Alterations in Serotonin Activity and Psychiatric Symptoms After Recovery From Bulimia Nervosa

Department of Psychiatry, University of Pittsburgh School of Medicine, Western Psychiatric Institute and Clinic, PA 15213, USA.
Archives of General Psychiatry (Impact Factor: 14.48). 10/1998; 55(10):927-35. DOI: 10.1001/archpsyc.55.10.927
Source: PubMed


Women with bulimia nervosa (BN) have disturbances of mood and behavior and alterations of monoamine activity when they are bingeing and purging. It is not known whether these alterations are secondary to pathological eating behavior or traits that could contribute to the pathogenesis of BN.
To avoid the confounding effects of pathological eating behavior, we studied 30 women after long-term recovery (>1 year with no bingeing or purging, normal weight, and regular menstrual cycles) from BN. Subjects were compared with 31 healthy volunteer women. We assessed psychiatric diagnoses and symptoms to determine whether there was any persistent disturbance of behavior after recovery. We measured cerebrospinal fluid (CSF) levels of the major metabolites of serotonin (5-hydroxyindoleacetic acid [5-HIAA]), dopamine (homovanillic acid [HVA]), and norepinephrine (3-methoxy-4-hydroxyphenylglycol [MHPG]) as well as hormonal and behavioral response to m-chlorophenylpiperazine (m-CPP), a serotonin-specific agent.
Women who were recovered from BN had mild to moderate negative moods and obsessions with perfectionism and exactness and exaggerated core eating disorder symptoms compared with healthy volunteer women. Recovered BN women had increased levels of CSF 5-HIAA compared with control women (117 +/- 33 vs 73 +/- 15 pmol/mL; P< or =.001) but normal CSF HVA and MHPG concentrations. Recovered BN women had an anxious and disorganized behavioral response to m-CPP but a normal hormonal response.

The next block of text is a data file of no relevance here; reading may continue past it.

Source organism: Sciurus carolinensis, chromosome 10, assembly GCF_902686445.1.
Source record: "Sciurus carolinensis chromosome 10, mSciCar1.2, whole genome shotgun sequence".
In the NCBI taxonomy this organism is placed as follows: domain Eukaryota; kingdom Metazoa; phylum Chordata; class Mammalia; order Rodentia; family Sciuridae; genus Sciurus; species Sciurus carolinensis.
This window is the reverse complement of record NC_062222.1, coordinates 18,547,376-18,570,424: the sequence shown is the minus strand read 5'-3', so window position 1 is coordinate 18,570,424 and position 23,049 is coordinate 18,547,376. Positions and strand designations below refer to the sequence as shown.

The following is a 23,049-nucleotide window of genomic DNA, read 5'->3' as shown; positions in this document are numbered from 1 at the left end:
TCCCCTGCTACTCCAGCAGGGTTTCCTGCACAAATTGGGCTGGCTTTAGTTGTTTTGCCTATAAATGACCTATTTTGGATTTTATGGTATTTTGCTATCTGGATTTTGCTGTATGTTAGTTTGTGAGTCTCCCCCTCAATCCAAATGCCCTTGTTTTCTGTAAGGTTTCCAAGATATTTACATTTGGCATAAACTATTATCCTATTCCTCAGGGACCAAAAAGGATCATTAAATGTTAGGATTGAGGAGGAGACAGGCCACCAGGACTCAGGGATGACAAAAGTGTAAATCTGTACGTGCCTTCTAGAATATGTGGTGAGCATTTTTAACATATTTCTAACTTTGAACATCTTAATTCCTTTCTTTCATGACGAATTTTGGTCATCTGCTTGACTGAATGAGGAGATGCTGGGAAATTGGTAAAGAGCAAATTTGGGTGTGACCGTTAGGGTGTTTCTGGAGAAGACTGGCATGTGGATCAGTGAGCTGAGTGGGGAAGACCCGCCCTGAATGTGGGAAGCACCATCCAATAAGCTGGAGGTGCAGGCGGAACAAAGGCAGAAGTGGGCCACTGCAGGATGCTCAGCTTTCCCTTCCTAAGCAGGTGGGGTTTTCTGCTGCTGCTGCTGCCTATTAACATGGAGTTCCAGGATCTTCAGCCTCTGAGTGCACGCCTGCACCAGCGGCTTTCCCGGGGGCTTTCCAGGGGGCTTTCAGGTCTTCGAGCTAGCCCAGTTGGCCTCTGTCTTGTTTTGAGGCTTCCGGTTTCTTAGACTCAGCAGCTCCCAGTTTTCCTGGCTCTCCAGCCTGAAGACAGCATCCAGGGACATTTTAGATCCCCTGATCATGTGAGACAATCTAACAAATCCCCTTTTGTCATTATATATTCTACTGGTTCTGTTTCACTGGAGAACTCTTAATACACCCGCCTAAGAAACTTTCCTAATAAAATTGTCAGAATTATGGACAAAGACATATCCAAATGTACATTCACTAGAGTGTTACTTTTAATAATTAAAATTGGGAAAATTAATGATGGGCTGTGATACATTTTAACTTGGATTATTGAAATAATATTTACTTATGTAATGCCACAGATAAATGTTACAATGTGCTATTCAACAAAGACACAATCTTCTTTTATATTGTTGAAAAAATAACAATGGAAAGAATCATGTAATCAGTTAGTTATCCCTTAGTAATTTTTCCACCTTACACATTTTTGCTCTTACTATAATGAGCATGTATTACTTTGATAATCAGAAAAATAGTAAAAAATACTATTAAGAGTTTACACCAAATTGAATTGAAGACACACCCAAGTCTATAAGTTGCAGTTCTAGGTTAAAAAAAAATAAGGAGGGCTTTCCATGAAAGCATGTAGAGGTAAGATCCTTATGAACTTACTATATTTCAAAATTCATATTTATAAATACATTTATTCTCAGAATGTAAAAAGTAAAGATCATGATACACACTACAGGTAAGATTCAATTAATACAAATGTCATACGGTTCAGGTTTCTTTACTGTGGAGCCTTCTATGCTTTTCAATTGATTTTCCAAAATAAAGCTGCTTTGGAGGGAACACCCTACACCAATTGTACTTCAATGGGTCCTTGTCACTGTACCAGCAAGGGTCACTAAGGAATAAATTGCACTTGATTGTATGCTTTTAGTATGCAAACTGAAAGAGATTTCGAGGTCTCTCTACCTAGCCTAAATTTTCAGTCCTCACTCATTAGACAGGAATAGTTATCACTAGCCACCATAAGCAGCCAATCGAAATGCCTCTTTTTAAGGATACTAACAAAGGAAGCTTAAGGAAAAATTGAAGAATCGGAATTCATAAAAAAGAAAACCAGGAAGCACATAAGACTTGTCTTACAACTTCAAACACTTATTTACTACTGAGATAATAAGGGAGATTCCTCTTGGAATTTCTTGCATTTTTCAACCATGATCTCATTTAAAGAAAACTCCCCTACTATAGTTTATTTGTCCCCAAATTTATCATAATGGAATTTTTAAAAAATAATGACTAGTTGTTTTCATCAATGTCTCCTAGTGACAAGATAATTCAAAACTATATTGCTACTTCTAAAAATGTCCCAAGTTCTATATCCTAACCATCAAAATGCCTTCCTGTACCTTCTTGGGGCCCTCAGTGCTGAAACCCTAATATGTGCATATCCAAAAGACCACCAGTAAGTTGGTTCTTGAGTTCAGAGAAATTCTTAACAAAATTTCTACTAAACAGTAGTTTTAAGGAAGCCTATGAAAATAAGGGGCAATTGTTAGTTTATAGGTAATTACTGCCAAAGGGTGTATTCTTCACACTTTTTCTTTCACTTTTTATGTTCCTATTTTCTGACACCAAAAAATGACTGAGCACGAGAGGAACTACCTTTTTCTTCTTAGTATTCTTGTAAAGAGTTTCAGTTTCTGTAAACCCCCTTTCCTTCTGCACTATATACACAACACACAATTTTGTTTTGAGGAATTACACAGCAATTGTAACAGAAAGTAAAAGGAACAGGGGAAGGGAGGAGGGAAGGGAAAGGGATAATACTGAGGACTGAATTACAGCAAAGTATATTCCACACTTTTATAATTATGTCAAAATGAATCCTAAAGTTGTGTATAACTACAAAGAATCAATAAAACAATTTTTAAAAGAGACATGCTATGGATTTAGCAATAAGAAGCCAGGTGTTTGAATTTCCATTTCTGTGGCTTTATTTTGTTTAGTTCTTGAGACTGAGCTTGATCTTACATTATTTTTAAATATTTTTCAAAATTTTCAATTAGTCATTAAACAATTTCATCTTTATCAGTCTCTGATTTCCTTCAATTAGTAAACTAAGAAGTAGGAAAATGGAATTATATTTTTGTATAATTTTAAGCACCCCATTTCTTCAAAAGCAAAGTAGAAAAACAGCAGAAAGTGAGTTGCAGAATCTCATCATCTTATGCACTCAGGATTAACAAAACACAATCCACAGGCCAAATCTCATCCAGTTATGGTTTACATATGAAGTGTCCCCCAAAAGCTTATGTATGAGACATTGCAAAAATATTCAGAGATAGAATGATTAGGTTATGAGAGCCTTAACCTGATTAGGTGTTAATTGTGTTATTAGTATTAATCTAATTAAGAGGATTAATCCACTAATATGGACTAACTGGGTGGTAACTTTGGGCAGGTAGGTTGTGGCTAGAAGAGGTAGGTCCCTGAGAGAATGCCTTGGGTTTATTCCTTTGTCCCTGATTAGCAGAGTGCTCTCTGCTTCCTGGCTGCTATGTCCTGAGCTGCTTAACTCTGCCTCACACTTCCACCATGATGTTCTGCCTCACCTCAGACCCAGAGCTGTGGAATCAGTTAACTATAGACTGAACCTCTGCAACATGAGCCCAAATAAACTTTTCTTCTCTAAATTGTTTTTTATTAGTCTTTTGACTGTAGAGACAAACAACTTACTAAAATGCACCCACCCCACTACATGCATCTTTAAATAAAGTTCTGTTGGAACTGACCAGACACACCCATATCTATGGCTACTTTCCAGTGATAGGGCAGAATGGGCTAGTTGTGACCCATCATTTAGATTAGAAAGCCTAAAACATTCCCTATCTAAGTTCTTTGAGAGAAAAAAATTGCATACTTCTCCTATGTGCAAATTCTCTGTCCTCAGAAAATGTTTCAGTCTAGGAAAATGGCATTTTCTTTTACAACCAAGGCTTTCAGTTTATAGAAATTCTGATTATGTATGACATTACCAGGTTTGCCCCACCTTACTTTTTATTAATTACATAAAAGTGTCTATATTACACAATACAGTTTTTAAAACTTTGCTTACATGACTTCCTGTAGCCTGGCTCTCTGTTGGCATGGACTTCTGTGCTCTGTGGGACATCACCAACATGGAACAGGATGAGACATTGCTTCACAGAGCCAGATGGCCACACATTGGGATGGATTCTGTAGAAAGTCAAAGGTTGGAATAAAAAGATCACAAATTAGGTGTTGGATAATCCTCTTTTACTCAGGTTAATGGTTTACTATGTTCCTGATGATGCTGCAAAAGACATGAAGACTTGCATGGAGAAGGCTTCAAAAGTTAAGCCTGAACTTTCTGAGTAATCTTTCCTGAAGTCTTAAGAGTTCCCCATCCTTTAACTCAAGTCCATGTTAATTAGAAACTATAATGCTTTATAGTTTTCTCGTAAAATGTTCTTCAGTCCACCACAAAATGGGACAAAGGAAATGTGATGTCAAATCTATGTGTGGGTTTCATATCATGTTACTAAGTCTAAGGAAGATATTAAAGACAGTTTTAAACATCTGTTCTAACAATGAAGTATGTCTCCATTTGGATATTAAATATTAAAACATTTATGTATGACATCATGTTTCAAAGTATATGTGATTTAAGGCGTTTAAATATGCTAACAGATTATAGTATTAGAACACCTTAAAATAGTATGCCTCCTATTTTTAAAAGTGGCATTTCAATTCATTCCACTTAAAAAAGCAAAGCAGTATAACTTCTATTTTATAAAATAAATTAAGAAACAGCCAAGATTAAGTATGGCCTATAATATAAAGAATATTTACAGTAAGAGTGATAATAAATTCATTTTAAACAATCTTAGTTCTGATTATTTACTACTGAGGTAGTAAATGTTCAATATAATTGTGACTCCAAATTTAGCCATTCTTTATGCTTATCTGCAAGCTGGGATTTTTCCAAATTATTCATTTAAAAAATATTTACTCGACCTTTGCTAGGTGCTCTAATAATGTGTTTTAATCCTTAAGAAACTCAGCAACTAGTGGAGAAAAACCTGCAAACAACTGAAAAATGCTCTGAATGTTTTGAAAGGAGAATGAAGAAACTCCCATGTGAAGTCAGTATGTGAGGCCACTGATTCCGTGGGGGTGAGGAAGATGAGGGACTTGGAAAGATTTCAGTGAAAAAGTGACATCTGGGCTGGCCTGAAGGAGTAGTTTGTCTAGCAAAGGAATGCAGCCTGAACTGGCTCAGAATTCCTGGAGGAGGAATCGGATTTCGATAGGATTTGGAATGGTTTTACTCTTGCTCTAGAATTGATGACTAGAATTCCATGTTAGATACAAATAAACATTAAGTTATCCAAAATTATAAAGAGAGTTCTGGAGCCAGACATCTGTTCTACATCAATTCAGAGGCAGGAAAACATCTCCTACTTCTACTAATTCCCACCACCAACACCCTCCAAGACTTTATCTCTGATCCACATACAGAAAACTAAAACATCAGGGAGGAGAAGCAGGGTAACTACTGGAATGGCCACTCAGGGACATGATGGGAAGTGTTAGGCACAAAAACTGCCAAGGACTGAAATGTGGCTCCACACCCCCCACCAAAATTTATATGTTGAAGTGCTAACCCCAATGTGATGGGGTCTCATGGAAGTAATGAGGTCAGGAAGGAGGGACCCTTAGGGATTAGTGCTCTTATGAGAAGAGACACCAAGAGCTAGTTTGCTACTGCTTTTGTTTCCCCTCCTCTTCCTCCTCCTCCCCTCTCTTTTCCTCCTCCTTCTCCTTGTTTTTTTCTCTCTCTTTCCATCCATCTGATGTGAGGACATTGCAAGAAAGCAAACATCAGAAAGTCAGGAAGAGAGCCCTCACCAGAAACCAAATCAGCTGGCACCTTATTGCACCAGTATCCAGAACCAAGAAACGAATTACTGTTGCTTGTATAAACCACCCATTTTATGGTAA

Persistent serotonergic and behavioral abnormalities after recovery raise the possibility that these psychobiological alterations might be trait-related and contribute to the pathogenesis of BN.

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    • "Associations between serotonin genes and eating disorders, via main and G 9 E effects, align with neurobiological studies demonstrating alterations in the serotonin system in women with eating disorders . Although no longitudinal studies of serotonergic function predicting eating pathology onset exist, studies of recovered patients with AN and BN show increased cerebrospinal fluid (CSF) levels of 5-HIAA (a serotonin metabolite) compared to controls, which may reflect increased serotonin neuronal activity (Kaye, Gwirtsman, George, & Ebert, 1991; Kaye et al., 1998). Neuroimaging data also point to altered serotonin receptor activity (i.e., increased 5-HT1a and 5-HTT binding potential; reduced 5-HT2A binding potential) in several cortical and limbic regions in women recovered from AN and BN, and these serotonin receptor alterations have been associated with co-occurring features of eating disorders (i.e., increased drive for thinness and harm avoidance) (see Table 4). "
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    • "Although exact cause of 5-HT dysfunction in eating disorders is unknown, but several studies presumed that alteration of 5-HT1A and 5-HT2A receptor activities, the 5-HTT (5-HT transporter), and CSF 5-HIAA levels can be involved in patients with eating disorders.15 Several studies confirmed persistence of alterations in serotonin activity,16,17 and also persistence of anxiety, perfectionism, and obsessive behavior18 after recovery from anorexia nervosa and bulimia nervosa. "
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    • "For example, one study found that women in long-term recovery (10 years) from adolescentonset AN had higher rates of anxious and obsessive–compulsive features compared to controls (Holtkamp et al., 2005). A similar pattern emerges for those with a history of BN such that anxiety symptoms are still present after recovery (Kaye et al., 1998; Stein et al., 2002; von Ranson, Kaye, Weltzin, Rao, & Matsunaga, 1999). Finally, in line with the finding that depressive symptoms and disordered eating may share common genetic factors, Silberg and Bulik (2005) found that anxiety also shares a genetic liability with eating disorders. "
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